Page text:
The humour and resilience of communities which took on the government in a year-long battle against pit closures is captured in a new film.
With Banners Held High celebrates the camaraderie of miners and their families during the strike of 1984–5.
It will be screened for the first time at Wakefield’s Unity Hall on Wednesday (March 25) at a commemoration evening compered by broadcaster Ian Clayton.
Pit workers faced being labelled as “the enemy within” by Margaret Thatcher’s government during the strike, when the police and security services were deployed to defeat the miners.
The film tells of the solidarity of striking miners and how a new feminist movement, Women Against Pit Closures, was formed.
It was commissioned by the organisers of a day-long festival of the same name which drew hundreds of people to Unity Hall on March 7.
A fundraising appeal was made to pay for the film, which includes stories from former Frickley and Sharlston colliery miners.
Producer and director Judi Alston, of Wakefield’s One to One Development Trust, said: “The film is about humour and resilience. It is bitter-sweet really. There are funny stories but they are tinged with resilience. It’s quite a spectrum of human emotion.”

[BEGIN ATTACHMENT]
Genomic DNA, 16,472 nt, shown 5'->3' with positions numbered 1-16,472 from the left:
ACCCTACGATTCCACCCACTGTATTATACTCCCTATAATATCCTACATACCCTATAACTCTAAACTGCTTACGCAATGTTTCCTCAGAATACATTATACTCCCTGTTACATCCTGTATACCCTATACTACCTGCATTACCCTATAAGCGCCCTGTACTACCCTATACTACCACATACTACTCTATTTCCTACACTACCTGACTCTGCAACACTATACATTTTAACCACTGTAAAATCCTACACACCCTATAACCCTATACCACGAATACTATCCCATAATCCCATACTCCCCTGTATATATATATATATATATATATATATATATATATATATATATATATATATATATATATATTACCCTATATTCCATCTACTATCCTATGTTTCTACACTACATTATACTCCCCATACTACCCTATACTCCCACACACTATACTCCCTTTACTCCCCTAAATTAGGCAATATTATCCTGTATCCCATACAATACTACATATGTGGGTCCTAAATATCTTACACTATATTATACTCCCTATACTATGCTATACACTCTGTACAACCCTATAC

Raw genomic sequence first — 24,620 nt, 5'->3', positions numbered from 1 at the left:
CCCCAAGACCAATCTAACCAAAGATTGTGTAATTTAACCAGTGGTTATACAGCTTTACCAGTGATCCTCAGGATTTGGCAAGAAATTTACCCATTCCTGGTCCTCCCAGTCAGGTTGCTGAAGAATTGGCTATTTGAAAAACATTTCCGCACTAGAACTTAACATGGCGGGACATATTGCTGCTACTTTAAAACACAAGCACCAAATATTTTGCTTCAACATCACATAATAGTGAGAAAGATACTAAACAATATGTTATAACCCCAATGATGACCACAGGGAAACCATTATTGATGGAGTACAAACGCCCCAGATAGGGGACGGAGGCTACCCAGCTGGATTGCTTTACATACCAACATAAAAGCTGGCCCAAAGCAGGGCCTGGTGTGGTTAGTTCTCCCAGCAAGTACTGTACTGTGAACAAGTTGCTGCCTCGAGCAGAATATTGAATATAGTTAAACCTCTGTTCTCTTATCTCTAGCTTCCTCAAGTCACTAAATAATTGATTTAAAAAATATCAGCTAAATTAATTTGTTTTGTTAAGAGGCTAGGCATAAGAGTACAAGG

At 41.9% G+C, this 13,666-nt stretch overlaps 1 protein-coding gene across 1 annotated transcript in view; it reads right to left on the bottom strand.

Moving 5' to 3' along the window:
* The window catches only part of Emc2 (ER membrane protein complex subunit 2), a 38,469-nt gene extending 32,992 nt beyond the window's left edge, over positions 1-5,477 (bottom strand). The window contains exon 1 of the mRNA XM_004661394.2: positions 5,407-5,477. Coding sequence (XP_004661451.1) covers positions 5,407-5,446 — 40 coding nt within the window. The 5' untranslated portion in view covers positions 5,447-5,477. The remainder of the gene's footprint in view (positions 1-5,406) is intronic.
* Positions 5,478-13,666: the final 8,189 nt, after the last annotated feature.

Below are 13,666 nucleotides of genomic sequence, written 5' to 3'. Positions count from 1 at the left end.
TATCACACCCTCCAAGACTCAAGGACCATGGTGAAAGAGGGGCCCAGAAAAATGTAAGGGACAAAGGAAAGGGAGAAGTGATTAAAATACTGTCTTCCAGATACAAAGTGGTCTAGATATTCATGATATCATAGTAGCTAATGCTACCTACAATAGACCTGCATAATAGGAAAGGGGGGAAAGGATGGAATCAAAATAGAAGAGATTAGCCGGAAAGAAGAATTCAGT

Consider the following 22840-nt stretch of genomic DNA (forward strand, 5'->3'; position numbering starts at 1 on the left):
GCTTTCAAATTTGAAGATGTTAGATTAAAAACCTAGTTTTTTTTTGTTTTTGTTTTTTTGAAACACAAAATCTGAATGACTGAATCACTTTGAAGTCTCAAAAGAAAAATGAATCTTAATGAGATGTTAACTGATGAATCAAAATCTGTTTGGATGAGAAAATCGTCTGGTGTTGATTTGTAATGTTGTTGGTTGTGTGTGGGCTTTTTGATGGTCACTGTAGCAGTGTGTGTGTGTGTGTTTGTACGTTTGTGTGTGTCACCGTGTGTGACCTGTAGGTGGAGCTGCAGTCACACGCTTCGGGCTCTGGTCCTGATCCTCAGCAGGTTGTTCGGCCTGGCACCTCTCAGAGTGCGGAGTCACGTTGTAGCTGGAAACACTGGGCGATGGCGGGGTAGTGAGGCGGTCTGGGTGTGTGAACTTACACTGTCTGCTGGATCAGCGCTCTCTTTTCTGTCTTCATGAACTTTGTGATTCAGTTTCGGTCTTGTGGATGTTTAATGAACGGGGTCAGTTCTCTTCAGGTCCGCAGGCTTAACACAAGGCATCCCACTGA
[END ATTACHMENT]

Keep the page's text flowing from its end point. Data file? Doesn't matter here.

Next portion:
People who attend the free screening can expect to be moved by the raw emotions which still exist 30 years after the strike.
The half-hour film also challenges the stereotype of women coming out of their kitchens to support their striking husbands.
Ms Alston said: “For women it made a significant difference for them because they got the opportunity to be politically active and speak out.
“But they do point out that there have been some big generalisations that women came out from behind the kitchen sink. A lot of them were already active before the strike.”
The screening on Wednesday will also include speeches and performances from A Firm of Poets.
The documentary will introduced by Ms Judi Alston and Granville Williams, of the Campaign for Press and Broadcasting Freedom.
Speakers will also include Joe Rollin, from the Orgreave Truth and Justice Campaign, and playwright John Godber.
Mr Godber will speak about his new play Shafted, which opens at the Theatre Royal Wakefield on April 13.
The play traces what happened to miner Harry and his wife Dot in the 30 years after the strike.
There will be performances from poets Helen Mort, Matt Abbott, Matthew Hedley Stoppard, Victoria Garbutt and Ralph Dartford.
Admission is free but seats can be reserved by logging on to www.unityworks.co.uk/events or by calling 01924 831114.
The event will start at 7.30pm.
*Pictures and video courtesy of One to One Development Trust.